Taylor Swift released “Look What You Made Me Do” on August 24, spurring reactions from every corner of the internet. When her full length album, Reputation, was released on November 10th, the world was enamored–whether in a loving or hateful way–with the new Swift.
Regardless of the internet’s uproarious laughter at the simple line “The old Taylor is dead,” she wasn’t lying. If 1989 left the country sweetheart’s coffin ajar, Reputation slammed it shut and dug a grave. In her place is a more defiant Swift, a move co-engineered by Jack Antonoff’s songwriting and production skills–wholly replacing her sugary sweet vocals and acoustic string-play with Antonoff’s signature 80’s synths, throttling chords and mutated vocals.
There is a strong possibility that if you turned on Top 40 radio or checked out the Billboard Hot 100 at any given time within the past 365 days, Antonoff was associated with at least one of the songs featured. In 2017 alone, the Brooklyn-based songwriter, producer, singer and instrumentalist also collaborated with Lorde, St. Vincent, Banks and Pink, all while releasing his very own album (sophomore offering Gone Now) as Bleachers.
On Lorde’s critically acclaimed Melodrama, he elevates her from critically acclaimed angsty teen ballads into bursting, uninhibited glimpses into the life of a young woman manuevering adulthood. For “Hard Feelings/Loveless”, for instance, Antonoff assists Lorde in telling her story of learning to practice self-care and moving on following a broken relationship’s end. Their mature, expressive lyrics are paired with his somber yet fiery production techniques: Electric squiggles and crashing cymbals interrupt reflective words to exemplify that very heartwrenching pain humans know so very well. The bridge is a traffic collision of noises–squealing whooshes, metallic chirps, gnarled percussion–before bowing out in favor of calming string instruments as Lorde starts to accept her solitude.
While each work Antonoff tapped into in 2017 is vastly different, they are all tied together by his perfectionism and cinematic touch–a kind of fist throwing, anthemic defiance of the expected. Where the 33-year-old tapped into Lorde’s maturation and Swift’s more anarchic side, he amplified Pink’s grit and honesty. While working with St. Vincent, he convinced her to trade her recognizable synths and hollow pop percussion for distorted guitars and punched downbeats.
And yet, despite his ever-escalating accomplishments more recently and a bizarre lack of name recognition, Antonoff has actually been sprinkling the music industry with his genius for over six years. Even as early as his high school band, Steel Train, we can hear a resemblance of the off-beat claps, upbeat choruses, and oh-ah background vocals that initially commanded the industry’s attention. It was finally delivered to the masses in 2011, when Antonoff co-founded the pop trio Fun., best known for the 2012 sophomore album, Some Nights. The infectious song “We Are Young” (cowritten by Antonoff) earned him one-third of a 2013 Grammy Award for Song of the Year and that very same year, the group won Best New Artist.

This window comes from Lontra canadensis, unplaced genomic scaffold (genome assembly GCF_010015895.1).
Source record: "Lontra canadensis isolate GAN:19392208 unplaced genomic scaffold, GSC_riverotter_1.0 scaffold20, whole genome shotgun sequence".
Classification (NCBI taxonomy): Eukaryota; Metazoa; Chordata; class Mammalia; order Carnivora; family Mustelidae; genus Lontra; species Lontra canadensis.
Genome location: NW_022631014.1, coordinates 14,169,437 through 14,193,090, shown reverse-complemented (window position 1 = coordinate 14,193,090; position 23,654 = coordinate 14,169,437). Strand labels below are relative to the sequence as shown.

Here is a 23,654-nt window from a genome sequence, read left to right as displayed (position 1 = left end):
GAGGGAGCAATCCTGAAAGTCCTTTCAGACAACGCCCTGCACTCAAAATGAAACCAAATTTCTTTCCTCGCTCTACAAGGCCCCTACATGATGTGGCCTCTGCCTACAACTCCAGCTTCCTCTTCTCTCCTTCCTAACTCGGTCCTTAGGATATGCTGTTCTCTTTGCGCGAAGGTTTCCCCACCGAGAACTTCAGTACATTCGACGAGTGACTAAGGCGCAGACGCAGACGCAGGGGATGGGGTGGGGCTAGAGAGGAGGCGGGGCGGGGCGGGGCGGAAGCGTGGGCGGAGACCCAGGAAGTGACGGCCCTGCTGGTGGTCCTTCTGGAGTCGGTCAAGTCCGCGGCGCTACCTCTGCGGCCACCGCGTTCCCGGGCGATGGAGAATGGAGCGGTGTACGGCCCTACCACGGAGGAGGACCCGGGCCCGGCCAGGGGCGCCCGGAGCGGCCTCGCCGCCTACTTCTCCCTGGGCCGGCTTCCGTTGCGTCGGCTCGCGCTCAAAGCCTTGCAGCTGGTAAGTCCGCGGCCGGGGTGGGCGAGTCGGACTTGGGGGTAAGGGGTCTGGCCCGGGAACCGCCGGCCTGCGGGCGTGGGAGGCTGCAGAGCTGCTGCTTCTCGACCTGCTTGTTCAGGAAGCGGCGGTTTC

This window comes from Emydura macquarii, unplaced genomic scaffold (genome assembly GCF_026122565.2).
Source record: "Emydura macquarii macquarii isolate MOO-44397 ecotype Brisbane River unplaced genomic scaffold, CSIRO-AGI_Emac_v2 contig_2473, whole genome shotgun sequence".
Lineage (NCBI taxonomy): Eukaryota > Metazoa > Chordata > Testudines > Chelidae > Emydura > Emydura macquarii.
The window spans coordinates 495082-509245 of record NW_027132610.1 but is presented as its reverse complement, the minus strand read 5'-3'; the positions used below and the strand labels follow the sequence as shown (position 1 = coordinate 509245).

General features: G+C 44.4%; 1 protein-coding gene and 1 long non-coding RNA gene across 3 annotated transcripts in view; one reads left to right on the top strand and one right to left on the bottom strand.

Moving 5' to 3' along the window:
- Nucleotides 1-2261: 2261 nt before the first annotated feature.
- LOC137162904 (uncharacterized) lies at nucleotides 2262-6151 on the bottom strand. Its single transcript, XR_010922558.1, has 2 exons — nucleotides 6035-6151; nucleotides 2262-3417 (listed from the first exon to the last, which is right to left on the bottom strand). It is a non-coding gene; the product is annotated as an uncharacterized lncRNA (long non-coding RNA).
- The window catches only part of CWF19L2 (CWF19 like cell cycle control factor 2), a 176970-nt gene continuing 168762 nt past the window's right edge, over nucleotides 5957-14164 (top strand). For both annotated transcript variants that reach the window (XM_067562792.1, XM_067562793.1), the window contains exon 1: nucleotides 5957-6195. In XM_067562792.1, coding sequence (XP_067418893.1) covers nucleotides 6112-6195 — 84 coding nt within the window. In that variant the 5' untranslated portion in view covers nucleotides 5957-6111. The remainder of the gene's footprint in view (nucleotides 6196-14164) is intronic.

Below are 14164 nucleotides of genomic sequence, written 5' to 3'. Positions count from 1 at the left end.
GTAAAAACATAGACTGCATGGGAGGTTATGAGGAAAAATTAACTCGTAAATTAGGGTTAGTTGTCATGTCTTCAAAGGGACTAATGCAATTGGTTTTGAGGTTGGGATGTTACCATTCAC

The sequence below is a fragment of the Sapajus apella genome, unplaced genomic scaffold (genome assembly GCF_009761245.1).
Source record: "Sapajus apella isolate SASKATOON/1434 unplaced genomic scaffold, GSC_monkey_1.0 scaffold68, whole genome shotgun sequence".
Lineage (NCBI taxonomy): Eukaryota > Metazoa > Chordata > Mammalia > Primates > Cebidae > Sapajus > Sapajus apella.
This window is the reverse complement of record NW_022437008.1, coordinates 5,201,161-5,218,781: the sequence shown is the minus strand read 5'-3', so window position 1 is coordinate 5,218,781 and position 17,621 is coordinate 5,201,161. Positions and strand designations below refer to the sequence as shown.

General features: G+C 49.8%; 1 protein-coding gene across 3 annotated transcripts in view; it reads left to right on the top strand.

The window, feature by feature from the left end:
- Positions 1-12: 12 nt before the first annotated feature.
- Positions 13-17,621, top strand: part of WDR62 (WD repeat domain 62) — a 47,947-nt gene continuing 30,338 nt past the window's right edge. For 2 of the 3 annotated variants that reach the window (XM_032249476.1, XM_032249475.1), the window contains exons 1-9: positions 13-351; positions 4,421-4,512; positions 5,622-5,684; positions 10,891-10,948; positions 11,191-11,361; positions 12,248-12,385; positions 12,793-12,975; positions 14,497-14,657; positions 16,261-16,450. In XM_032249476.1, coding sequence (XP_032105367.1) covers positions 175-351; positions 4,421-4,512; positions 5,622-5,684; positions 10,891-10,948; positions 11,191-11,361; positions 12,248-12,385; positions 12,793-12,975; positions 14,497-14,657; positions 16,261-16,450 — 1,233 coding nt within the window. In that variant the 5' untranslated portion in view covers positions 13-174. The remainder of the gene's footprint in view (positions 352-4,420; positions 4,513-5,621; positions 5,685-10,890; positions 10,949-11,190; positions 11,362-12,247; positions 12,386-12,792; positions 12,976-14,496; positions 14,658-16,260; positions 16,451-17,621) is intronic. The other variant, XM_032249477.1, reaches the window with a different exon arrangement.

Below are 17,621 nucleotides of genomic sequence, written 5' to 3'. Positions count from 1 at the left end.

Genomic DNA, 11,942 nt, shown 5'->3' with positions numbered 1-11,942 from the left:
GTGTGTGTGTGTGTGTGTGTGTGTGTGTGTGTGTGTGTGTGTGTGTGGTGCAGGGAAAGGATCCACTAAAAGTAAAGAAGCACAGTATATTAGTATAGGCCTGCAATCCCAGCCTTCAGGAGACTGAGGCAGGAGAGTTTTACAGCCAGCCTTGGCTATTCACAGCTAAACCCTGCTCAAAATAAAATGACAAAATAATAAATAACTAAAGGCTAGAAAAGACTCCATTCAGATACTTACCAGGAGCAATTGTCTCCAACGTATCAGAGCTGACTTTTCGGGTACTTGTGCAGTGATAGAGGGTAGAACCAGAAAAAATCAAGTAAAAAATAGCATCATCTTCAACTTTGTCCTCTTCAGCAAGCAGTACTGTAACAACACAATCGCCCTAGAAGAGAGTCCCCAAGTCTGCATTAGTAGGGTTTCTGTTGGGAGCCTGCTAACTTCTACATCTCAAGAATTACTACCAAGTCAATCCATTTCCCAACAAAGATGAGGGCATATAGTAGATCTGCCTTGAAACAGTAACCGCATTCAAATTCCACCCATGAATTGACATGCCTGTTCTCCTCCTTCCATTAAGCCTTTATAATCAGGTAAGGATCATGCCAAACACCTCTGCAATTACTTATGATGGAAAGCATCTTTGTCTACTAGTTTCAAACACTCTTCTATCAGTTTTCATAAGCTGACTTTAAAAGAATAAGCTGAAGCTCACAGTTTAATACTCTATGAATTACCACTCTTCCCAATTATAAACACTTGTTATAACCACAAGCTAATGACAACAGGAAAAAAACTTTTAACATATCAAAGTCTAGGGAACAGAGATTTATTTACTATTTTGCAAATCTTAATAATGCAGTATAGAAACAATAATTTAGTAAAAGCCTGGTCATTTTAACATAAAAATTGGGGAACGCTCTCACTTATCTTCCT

Fresh off the wins, Antonoff broke off and out of the shadow of frontman Nate Ruess to collaborate with Sara Bareilles. They co-wrote a song titled “Brave” and then came his first songwriting credit alongside Swift for “Sweeter Than Fiction.”
Fun. was just deemed fresh with the industry’s greatest honor, however, the project was all but thrown out at its peak. Following years of speculation, in 2015 the band announced a hiatus with the following message: “Fun. was founded by the three of us at a time when we were coming out of our own bands. One thing that has always been so special about Fun. is that we exist as three individuals in music who come together to do something collaborative.”
While Ruess was predicted to be the breakout star, always at the center stage and in the forefront of all band press, his 2015 album flopped at the same time that Antonoff was on a Bleachers tour following a year of exuberant praise for the project’s debut album, Strange Desire. His songs were reinvented pop, proving that it wasn’t necessary to dumb down lyrics and simplify melodies to make massive hits. Leading up to this year, he dabbled in music with the likes of Carly Rae Jepsen, Grimes, Troye Sivan and Sia.
“I don’t like having to be pushed into a box. Why the fuck can’t the Bleachers album be outstanding, and why can’t the work I do with the Lorde album be outstanding, and the Taylor [Swift] stuff I do, or Carly [Rae Jepsen], or whoever? Why do you always have to pick one? I think at the end of the day, I feel like I’m in this phase where I’m being tested,” Antonoff said this year in an interview with Vanity Fair. Despite Bleachers continued success, it is obvious that Antonoff has no preference for where he stands–in the recording booth, in the spotlight, in the background or simply listed as a name on the song’s credits.
That is what differientates him from the rest of his peers in 2017: While many are grappling to be the biggest of the big stadium stars with even bigger social media followings, Antonoff is more concerned with making the best music. As long as he continues to inspire that sort of authenticity–especially in a world plagued by filtered selfies and fake news–we can only foresee Antonoff’s career maintain an upward trajectory into the next year and beyond.